Finally the nursery really believes in the value of free play so although there were clear routines and procedures in place, the children were able to get deeply absorbed in their play and had time to develop themes, projects and lines of thought. In most settings, many adults feel the need to intervene in this process.


Rachel April 18, 2012 at 16:08

Brilliant post Julliet! When we started Forest tots we felt like we were really living on the edge – so many people said things like “but isn’t that dangerous” (letting kids play in a stream) or “what will you do in bad weather” (play outside of course!!). Risk aversion (with regards to kids) is so endemic in our culture that not taking any risks has become the norm. Stepping outside of that has been hard and we are continually proving ourselves. Next week we are hosting a rep from the local district council….let’s hope we can persuade her we are taking good risks!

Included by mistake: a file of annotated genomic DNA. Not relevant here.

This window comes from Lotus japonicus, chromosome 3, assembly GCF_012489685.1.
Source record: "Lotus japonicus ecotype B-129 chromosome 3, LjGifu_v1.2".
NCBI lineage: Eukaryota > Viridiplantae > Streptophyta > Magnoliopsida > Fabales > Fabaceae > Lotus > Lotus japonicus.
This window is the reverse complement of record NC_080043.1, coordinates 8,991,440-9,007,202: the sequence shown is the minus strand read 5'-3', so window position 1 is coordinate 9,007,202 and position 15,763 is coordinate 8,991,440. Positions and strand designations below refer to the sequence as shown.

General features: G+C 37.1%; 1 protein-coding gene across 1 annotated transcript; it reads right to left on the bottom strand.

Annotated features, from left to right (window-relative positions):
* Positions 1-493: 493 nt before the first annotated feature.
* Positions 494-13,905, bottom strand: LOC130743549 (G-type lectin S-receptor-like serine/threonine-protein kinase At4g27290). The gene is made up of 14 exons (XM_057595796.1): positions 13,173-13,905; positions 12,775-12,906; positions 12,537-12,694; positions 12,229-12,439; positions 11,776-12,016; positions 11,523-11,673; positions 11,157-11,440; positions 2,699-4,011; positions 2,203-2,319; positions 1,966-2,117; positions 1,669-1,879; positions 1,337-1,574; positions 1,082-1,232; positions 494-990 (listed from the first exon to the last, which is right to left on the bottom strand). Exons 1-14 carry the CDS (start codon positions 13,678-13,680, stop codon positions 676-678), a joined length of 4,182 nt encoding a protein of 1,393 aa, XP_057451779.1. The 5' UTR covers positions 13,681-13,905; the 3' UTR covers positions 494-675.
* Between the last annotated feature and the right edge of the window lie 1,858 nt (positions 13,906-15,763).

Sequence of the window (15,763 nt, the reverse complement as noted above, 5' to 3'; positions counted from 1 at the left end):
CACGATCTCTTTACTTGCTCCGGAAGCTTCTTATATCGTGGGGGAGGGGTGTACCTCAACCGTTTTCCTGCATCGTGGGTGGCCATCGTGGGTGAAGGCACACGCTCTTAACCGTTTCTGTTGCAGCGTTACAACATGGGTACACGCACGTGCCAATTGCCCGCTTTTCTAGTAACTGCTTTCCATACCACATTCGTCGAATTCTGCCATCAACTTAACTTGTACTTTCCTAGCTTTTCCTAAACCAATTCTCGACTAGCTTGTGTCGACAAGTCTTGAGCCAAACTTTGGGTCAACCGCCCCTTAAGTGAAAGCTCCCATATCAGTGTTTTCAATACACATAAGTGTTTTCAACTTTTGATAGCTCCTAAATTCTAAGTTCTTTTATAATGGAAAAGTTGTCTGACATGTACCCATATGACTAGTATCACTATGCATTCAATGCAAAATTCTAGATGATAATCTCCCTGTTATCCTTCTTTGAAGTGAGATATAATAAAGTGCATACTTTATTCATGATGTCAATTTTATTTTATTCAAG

Suzanne April 22, 2012 at 15:38

Wow. I think it would be a different world though, if “liability” didn’t exist. I hadn’t seen this video, I’m glad I have now. For myself, I have to admit that sometimes I build myself a little cage of thoughts and activities built around the safety of the kids. Yet the things they and I enjoy the most are outside of that little cage. We might just be coming out more often!


French Valley K-Prep Preschool April 23, 2012 at 03:42